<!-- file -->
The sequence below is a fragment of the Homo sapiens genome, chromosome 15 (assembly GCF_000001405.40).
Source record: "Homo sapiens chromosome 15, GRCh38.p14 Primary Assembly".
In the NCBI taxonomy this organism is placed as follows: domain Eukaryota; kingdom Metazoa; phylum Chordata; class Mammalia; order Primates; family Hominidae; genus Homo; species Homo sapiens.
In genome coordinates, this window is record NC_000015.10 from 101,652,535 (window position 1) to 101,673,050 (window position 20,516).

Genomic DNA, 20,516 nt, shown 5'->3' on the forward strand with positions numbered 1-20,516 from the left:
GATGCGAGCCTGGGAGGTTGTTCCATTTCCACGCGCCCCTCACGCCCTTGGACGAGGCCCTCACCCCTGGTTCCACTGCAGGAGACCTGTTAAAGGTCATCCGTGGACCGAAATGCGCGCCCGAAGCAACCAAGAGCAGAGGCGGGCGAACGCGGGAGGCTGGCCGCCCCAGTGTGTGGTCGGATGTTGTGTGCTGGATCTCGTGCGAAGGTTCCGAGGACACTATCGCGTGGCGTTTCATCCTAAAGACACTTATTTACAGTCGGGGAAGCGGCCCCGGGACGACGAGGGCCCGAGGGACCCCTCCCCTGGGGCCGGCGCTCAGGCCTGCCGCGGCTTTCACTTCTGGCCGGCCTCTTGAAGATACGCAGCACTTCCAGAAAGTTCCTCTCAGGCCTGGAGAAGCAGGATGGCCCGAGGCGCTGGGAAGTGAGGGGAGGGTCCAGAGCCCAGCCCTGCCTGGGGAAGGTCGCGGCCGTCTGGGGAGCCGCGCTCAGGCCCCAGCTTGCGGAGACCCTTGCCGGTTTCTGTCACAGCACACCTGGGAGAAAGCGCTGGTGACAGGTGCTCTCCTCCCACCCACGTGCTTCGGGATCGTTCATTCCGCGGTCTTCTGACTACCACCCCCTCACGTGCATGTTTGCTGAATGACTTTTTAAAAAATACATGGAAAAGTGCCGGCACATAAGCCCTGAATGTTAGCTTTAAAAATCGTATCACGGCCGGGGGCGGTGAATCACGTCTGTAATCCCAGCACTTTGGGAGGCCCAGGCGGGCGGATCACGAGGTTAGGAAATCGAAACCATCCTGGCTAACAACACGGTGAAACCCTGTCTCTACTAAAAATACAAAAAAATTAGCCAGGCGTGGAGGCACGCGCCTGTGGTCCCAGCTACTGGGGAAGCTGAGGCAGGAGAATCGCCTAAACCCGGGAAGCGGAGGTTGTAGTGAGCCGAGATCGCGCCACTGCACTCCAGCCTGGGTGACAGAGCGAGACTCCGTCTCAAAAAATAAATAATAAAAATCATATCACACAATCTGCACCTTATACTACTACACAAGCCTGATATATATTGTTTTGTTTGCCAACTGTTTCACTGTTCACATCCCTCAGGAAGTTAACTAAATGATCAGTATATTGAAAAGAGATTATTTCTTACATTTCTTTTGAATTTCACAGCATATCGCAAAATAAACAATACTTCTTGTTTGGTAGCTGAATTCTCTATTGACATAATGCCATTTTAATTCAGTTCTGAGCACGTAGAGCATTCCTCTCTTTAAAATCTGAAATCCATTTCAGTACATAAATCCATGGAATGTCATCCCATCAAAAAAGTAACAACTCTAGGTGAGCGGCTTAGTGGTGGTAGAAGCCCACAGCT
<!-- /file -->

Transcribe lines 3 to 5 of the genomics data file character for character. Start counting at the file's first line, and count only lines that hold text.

In the NCBI taxonomy this organism is placed as follows: domain Eukaryota; kingdom Metazoa; phylum Chordata; class Mammalia; order Primates; family Hominidae; genus Homo; species Homo sapiens.
In genome coordinates, this window is record NC_000015.10 from 101,652,535 (window position 1) to 101,673,050 (window position 20,516).

Genomic DNA, 20,516 nt, shown 5'->3' on the forward strand with positions numbered 1-20,516 from the left: